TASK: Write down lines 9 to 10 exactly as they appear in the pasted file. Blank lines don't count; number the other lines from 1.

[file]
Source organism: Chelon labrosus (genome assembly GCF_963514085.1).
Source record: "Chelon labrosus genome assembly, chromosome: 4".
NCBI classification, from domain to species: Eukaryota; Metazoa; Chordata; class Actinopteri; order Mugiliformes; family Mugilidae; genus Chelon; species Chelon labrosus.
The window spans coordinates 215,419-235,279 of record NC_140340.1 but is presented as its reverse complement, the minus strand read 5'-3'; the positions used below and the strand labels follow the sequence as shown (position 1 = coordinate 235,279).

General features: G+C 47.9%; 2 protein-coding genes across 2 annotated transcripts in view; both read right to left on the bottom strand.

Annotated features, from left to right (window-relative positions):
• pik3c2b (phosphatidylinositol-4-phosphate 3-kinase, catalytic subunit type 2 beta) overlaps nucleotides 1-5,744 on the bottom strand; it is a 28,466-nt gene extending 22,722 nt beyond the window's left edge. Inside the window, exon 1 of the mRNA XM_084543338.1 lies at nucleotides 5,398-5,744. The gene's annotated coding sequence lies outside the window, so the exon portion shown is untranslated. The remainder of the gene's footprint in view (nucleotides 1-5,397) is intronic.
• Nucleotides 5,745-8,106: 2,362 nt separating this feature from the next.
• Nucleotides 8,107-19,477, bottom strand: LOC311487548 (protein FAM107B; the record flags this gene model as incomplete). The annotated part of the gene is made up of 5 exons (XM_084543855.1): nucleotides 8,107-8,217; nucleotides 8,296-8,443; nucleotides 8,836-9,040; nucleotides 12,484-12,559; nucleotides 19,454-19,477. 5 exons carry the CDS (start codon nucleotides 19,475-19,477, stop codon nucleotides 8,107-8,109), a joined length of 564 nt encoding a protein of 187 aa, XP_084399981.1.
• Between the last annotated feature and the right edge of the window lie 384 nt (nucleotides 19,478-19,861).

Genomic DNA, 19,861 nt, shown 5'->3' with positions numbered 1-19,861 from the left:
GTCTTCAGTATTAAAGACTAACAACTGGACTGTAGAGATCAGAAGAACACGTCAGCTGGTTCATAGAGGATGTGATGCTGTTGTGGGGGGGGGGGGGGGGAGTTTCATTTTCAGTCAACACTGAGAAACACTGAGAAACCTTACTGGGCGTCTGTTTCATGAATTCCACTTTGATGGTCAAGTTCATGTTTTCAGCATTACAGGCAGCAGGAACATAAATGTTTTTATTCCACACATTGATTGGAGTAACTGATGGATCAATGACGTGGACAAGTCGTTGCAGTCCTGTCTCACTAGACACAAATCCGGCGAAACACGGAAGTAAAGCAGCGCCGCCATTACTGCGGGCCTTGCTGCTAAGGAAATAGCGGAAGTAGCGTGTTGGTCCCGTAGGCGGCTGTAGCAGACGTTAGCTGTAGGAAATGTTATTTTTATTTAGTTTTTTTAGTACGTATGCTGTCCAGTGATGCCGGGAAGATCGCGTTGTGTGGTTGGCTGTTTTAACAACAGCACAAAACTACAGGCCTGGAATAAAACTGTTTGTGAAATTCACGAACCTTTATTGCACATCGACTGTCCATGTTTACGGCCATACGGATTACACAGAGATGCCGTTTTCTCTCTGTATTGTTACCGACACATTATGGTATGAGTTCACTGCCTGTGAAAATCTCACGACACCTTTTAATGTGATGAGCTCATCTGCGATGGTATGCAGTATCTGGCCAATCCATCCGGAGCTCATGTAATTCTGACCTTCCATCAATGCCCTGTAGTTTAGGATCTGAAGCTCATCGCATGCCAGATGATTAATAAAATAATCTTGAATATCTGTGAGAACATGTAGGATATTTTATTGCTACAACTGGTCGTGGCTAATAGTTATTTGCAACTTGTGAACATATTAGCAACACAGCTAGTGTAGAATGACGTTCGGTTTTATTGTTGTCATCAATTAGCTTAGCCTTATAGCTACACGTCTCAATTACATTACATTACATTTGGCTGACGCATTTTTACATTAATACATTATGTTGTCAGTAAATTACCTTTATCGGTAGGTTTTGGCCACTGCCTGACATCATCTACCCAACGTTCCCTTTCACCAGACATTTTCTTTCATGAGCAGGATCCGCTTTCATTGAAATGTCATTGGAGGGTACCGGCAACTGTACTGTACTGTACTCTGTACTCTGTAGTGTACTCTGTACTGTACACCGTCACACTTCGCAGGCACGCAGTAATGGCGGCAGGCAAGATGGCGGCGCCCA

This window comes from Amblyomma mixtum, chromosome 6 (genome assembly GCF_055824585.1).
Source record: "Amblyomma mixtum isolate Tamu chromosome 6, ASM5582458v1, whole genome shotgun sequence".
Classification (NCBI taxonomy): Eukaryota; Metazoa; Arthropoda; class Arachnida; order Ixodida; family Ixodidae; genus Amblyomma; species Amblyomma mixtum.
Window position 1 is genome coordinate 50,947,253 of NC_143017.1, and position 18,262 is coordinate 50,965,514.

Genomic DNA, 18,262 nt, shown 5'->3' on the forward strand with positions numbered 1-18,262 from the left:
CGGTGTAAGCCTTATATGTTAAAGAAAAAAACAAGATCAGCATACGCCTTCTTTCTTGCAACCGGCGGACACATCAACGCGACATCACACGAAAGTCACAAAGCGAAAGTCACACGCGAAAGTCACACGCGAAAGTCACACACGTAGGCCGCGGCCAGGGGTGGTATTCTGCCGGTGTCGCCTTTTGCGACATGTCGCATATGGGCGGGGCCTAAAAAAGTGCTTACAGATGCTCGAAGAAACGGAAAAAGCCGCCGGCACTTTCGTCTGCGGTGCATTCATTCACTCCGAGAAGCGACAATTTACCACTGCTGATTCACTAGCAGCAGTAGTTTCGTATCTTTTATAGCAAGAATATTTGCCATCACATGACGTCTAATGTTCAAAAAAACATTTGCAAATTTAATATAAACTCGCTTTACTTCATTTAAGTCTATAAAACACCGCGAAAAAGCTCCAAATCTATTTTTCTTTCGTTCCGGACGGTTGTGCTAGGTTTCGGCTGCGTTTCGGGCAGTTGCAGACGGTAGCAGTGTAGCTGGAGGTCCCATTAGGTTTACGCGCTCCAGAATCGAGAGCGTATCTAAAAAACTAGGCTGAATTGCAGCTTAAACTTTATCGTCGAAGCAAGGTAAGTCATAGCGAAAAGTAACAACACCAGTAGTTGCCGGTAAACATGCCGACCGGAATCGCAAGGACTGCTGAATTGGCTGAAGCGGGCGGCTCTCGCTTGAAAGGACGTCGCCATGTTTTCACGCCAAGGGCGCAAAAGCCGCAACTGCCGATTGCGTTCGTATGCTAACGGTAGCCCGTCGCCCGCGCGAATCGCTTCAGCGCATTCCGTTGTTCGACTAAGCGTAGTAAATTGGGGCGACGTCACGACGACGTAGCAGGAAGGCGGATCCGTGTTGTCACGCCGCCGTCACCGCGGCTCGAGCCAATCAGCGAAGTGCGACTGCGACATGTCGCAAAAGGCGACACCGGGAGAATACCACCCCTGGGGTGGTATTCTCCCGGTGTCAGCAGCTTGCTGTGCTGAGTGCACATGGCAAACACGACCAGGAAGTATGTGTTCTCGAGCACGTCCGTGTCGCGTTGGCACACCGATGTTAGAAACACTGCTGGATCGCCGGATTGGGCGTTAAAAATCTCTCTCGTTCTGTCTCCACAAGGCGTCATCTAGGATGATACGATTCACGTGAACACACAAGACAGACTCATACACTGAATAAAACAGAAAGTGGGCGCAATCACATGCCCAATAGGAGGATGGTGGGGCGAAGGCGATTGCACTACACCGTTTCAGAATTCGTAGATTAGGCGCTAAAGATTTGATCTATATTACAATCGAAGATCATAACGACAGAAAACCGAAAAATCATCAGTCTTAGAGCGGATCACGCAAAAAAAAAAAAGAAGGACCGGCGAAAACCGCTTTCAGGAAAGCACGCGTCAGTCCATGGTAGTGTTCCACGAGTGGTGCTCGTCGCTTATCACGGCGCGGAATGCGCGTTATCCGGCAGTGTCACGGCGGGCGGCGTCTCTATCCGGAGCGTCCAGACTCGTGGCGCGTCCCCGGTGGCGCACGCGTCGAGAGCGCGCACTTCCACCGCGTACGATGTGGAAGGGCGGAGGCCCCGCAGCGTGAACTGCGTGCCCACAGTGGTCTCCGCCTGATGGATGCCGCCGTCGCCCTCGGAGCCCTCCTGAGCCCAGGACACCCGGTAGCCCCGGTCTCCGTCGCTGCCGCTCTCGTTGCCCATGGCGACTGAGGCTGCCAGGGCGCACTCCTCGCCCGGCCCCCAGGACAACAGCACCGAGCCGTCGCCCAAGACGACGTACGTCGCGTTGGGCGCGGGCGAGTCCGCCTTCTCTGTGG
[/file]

• Nucleotides 8,107-19,477, bottom strand: LOC311487548 (protein FAM107B; the record flags this gene model as incomplete). The annotated part of the gene is made up of 5 exons (XM_084543855.1): nucleotides 8,107-8,217; nucleotides 8,296-8,443; nucleotides 8,836-9,040; nucleotides 12,484-12,559; nucleotides 19,454-19,477. 5 exons carry the CDS (start codon nucleotides 19,475-19,477, stop codon nucleotides 8,107-8,109), a joined length of 564 nt encoding a protein of 187 aa, XP_084399981.1.
• Between the last annotated feature and the right edge of the window lie 384 nt (nucleotides 19,478-19,861).